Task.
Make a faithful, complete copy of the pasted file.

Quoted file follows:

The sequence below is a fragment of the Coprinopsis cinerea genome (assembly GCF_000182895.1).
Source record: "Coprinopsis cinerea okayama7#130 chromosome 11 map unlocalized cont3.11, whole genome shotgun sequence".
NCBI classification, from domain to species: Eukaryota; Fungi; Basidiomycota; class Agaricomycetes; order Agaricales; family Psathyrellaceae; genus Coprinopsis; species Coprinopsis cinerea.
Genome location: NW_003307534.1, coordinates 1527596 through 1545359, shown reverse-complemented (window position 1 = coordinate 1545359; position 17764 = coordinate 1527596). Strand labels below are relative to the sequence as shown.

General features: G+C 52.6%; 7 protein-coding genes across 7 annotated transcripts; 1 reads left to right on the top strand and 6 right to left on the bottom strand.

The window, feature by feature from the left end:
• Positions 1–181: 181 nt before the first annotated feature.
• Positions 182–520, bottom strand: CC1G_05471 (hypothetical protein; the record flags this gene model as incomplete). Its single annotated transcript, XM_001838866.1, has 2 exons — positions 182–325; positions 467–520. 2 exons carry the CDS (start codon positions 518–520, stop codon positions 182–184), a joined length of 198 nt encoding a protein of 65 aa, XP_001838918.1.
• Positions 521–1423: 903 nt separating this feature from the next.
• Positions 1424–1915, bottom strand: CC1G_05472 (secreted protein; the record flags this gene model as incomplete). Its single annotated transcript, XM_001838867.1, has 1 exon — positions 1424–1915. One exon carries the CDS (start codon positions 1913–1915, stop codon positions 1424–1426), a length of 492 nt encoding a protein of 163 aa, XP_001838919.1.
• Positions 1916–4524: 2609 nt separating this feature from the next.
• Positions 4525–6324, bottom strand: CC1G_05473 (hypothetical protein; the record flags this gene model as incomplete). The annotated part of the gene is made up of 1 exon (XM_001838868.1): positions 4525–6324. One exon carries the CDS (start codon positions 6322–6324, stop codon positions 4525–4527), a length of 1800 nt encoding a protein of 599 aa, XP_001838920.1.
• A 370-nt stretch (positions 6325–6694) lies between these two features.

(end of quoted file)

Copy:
The sequence below is a fragment of the Coprinopsis cinerea genome (assembly GCF_000182895.1).
Source record: "Coprinopsis cinerea okayama7#130 chromosome 11 map unlocalized cont3.11, whole genome shotgun sequence".
NCBI classification, from domain to species: Eukaryota; Fungi; Basidiomycota; class Agaricomycetes; order Agaricales; family Psathyrellaceae; genus Coprinopsis; species Coprinopsis cinerea.
Genome location: NW_003307534.1, coordinates 1527596 through 1545359, shown reverse-complemented (window position 1 = coordinate 1545359; position 17764 = coordinate 1527596). Strand labels below are relative to the sequence as shown.

General features: G+C 52.6%; 7 protein-coding genes across 7 annotated transcripts; 1 reads left to right on the top strand and 6 right to left on the bottom strand.

The window, feature by feature from the left end:
• Positions 1–181: 181 nt before the first annotated feature.
• Positions 182–520, bottom strand: CC1G_05471 (hypothetical protein; the record flags this gene model as incomplete). Its single annotated transcript, XM_001838866.1, has 2 exons — positions 182–325; positions 467–520. 2 exons carry the CDS (start codon positions 518–520, stop codon positions 182–184), a joined length of 198 nt encoding a protein of 65 aa, XP_001838918.1.
• Positions 521–1423: 903 nt separating this feature from the next.
• Positions 1424–1915, bottom strand: CC1G_05472 (secreted protein; the record flags this gene model as incomplete). Its single annotated transcript, XM_001838867.1, has 1 exon — positions 1424–1915. One exon carries the CDS (start codon positions 1913–1915, stop codon positions 1424–1426), a length of 492 nt encoding a protein of 163 aa, XP_001838919.1.
• Positions 1916–4524: 2609 nt separating this feature from the next.
• Positions 4525–6324, bottom strand: CC1G_05473 (hypothetical protein; the record flags this gene model as incomplete). The annotated part of the gene is made up of 1 exon (XM_001838868.1): positions 4525–6324. One exon carries the CDS (start codon positions 6322–6324, stop codon positions 4525–4527), a length of 1800 nt encoding a protein of 599 aa, XP_001838920.1.
• A 370-nt stretch (positions 6325–6694) lies between these two features.